Ireland’s foreign minister has confirmed the nation will proceed with its plan to lift national lockdown restrictions after the government hit its joint goal of bringing the virus under control and vaccinating enough residents.
Speaking to Ireland’s RTE broadcaster, Foreign Minister Simon Coveney stated that the government expects the country to have a “much more hopeful and positive summer” after officials managed to put “a lid on the spread of this virus.”
The path out of lockdown, which will be formally signed off by the Irish cabinet on Thursday, will allow retail stores, personal services and non-residential construction to restart in early May and hotels, restaurants and bars to reopen a couple of weeks later, earlier than the previous timeline of June.
The soon-to-be relaxed restrictions will allow citizens to travel anywhere around Ireland from the second week of May for the first time since the country entered lockdown five months ago.
While Ireland has only confirmed 247,489 cases of the virus since the start of the pandemic and has one of the lowest infection rates in Europe, the government has been slow to reopen over concerns about another spike.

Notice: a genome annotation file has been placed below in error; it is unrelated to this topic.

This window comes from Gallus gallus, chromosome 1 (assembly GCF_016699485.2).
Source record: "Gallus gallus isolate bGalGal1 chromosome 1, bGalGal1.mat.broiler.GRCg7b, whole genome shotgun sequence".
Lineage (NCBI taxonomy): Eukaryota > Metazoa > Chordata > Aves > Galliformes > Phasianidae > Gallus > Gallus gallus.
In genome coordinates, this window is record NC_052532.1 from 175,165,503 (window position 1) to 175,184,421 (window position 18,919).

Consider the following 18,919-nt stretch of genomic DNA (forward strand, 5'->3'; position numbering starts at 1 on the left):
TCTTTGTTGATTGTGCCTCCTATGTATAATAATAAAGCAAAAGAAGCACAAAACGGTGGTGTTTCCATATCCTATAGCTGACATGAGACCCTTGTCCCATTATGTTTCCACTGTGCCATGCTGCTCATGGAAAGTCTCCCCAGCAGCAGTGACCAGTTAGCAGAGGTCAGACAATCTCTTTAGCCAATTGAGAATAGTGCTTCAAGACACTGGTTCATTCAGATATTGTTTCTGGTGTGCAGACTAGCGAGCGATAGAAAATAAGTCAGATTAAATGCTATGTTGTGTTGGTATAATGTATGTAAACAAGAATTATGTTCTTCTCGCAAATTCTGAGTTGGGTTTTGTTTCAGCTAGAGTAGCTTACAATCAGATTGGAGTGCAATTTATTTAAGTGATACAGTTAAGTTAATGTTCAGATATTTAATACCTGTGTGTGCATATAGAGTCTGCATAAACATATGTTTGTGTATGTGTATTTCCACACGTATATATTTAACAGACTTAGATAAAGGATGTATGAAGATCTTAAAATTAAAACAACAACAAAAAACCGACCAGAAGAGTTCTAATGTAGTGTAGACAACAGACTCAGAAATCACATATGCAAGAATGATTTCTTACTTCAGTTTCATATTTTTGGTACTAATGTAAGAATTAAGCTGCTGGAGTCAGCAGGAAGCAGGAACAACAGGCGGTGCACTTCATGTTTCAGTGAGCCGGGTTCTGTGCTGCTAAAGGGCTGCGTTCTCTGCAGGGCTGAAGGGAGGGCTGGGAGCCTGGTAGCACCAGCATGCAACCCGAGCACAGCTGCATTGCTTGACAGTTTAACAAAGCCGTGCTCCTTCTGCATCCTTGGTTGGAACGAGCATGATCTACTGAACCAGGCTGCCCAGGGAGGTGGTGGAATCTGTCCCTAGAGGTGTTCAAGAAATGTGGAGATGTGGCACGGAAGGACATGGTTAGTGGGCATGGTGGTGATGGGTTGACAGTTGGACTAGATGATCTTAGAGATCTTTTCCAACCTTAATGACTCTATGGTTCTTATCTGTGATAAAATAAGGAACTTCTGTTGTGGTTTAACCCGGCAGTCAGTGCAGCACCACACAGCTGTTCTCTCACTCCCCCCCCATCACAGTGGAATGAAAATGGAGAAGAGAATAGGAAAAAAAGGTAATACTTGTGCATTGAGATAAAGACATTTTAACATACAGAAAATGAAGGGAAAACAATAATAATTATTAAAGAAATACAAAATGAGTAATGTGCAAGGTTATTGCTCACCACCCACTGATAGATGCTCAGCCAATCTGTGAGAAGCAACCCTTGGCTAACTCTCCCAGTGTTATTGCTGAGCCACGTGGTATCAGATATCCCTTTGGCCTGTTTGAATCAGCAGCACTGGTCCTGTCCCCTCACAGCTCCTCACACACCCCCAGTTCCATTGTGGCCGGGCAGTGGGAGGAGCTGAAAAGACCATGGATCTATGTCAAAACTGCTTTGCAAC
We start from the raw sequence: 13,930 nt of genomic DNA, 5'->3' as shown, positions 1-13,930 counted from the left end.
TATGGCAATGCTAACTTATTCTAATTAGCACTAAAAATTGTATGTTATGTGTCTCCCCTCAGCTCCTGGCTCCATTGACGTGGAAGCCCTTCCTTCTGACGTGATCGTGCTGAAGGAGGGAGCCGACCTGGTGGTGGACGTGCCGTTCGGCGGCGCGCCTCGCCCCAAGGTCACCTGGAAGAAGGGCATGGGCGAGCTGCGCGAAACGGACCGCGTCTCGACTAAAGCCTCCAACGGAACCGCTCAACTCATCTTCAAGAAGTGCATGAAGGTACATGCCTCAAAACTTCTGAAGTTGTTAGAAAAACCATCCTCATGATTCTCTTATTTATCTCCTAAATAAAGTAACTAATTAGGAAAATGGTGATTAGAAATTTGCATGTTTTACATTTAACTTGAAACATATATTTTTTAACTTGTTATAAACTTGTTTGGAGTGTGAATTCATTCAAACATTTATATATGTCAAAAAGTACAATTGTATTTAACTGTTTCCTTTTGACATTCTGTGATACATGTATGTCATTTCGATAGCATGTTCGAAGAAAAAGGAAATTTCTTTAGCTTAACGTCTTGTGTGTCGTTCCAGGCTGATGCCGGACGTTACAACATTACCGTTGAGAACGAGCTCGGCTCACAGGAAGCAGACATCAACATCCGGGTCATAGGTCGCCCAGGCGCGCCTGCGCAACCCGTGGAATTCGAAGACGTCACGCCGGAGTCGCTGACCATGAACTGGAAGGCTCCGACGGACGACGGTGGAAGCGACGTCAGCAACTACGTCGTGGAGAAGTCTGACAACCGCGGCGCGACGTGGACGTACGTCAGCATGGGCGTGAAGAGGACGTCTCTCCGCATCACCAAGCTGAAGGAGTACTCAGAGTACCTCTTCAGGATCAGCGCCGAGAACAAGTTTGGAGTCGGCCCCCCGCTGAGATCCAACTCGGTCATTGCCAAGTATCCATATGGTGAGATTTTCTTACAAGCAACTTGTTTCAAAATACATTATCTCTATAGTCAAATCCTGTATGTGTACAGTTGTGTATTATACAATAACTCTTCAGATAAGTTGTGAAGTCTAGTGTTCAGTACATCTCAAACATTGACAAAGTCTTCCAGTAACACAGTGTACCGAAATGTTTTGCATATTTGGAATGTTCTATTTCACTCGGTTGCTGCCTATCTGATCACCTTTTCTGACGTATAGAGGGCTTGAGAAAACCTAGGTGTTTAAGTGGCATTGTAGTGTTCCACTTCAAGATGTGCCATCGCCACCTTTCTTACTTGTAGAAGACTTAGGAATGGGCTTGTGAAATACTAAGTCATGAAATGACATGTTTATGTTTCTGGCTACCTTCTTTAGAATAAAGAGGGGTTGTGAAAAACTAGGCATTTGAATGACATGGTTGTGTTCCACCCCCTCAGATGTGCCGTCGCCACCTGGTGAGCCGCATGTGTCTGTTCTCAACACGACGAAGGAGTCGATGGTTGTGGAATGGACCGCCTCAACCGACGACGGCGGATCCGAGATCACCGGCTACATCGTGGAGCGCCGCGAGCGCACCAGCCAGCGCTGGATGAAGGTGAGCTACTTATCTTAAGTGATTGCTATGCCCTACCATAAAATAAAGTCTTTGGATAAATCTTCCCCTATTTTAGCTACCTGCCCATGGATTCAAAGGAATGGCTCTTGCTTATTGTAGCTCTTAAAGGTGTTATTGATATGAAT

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The government’s previous relaxation of restrictions towards the end of 2020 saw the nation faced with a third wave of the virus and concerns about the impact of new, mutated strains of Covid.
Alongside the foreign minister’s comments on relaxing domestic restrictions, Ireland’s deputy prime minister, Leo Varadkar, said that the nation is preparing a phased return to international travel, with an announcement expected by the end of May. Currently, arrivals into Ireland from 71 countries, including Brazil, France, Italy, and the US, must quarantine for 14 days in a hotel; individuals visiting from other nations, including Northern Ireland, must quarantine at a specified residence for 14 days.
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